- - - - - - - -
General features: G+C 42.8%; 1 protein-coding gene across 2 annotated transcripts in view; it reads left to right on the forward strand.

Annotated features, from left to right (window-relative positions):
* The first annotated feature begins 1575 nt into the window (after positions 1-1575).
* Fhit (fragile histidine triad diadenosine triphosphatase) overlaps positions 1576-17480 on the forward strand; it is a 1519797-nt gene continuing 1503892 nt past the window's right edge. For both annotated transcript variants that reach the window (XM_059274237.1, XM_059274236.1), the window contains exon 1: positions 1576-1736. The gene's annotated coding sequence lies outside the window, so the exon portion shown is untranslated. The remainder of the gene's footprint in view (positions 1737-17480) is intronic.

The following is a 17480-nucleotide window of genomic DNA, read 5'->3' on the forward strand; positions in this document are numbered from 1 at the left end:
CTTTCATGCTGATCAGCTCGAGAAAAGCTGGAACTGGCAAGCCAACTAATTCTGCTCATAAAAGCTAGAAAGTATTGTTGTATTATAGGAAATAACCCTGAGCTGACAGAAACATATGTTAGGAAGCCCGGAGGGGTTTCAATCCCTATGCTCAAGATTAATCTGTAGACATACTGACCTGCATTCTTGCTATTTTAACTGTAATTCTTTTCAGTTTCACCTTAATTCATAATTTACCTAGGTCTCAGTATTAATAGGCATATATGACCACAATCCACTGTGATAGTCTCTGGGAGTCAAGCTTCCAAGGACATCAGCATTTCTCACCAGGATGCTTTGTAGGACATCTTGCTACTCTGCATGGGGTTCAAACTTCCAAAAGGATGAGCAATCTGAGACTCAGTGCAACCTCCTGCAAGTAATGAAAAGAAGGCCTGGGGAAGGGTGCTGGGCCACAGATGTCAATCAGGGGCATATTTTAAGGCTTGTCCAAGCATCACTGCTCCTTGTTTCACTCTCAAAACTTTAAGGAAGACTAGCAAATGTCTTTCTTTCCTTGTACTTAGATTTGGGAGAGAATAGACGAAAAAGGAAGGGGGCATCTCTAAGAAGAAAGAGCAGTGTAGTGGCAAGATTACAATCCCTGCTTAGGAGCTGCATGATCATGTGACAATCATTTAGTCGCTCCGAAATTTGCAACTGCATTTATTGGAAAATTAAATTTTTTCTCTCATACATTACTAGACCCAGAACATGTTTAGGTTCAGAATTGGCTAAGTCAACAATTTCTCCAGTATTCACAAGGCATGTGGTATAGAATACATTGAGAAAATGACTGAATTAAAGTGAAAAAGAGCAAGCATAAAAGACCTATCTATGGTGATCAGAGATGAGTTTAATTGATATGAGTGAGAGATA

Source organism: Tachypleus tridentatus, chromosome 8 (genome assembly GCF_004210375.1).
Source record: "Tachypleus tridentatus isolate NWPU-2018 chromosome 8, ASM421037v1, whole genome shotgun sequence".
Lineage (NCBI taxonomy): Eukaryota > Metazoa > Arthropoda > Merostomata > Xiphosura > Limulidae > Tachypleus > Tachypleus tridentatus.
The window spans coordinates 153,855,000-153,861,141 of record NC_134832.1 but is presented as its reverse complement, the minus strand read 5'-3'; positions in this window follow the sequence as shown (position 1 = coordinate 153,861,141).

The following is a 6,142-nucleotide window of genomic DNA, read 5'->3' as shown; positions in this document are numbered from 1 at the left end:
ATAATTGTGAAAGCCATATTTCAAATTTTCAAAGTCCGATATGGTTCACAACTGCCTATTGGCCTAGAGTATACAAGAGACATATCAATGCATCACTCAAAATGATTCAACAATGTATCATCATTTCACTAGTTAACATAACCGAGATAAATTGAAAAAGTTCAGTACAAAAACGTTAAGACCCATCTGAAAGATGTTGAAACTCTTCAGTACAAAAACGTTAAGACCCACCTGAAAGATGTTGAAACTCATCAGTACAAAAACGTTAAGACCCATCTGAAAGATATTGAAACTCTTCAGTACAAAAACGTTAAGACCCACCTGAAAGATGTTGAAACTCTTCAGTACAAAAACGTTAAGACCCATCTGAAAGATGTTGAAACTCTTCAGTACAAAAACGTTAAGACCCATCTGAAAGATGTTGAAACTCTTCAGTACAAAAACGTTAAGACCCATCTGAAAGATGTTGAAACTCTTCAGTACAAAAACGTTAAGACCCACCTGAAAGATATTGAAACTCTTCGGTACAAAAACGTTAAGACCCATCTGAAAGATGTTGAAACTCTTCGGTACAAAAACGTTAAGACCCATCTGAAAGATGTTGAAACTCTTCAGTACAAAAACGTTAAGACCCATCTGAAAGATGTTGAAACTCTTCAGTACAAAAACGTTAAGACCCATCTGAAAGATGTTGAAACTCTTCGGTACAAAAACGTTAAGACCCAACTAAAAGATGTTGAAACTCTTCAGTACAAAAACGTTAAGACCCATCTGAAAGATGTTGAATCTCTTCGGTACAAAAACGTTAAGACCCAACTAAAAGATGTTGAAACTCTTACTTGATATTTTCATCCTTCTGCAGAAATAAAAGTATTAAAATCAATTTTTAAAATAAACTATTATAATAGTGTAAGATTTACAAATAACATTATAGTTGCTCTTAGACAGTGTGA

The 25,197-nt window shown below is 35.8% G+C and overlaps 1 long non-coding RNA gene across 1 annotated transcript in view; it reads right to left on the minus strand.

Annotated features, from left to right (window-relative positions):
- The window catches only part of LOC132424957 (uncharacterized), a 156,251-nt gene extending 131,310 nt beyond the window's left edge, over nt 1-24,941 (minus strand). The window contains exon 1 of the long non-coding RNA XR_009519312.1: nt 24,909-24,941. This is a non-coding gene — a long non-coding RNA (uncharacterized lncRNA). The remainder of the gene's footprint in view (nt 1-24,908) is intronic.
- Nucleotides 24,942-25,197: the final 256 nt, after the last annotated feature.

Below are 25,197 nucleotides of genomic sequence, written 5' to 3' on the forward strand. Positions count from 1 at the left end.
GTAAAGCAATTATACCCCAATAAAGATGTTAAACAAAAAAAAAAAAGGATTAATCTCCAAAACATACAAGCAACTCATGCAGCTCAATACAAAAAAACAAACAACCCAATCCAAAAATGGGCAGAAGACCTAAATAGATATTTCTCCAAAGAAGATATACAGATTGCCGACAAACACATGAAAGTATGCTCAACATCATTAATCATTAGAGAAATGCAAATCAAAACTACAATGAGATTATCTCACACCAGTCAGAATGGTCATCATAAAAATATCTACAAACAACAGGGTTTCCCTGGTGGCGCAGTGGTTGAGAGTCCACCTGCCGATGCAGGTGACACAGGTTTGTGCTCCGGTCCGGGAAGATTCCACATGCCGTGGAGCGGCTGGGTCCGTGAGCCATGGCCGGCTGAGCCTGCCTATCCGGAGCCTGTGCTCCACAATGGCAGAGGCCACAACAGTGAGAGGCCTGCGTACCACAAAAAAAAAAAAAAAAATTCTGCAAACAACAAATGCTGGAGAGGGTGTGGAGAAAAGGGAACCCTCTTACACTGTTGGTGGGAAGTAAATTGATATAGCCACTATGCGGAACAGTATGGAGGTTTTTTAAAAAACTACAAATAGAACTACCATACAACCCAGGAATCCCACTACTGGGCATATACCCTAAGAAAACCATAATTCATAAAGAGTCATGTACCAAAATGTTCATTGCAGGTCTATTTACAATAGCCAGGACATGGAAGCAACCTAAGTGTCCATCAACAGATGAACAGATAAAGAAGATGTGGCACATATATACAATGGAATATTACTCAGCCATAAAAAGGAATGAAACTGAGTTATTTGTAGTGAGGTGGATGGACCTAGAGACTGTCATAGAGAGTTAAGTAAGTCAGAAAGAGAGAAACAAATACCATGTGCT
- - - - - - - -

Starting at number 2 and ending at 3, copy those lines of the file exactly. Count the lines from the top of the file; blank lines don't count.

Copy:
Annotated features, from left to right (window-relative positions):
* The first annotated feature begins 1575 nt into the window (after positions 1-1575).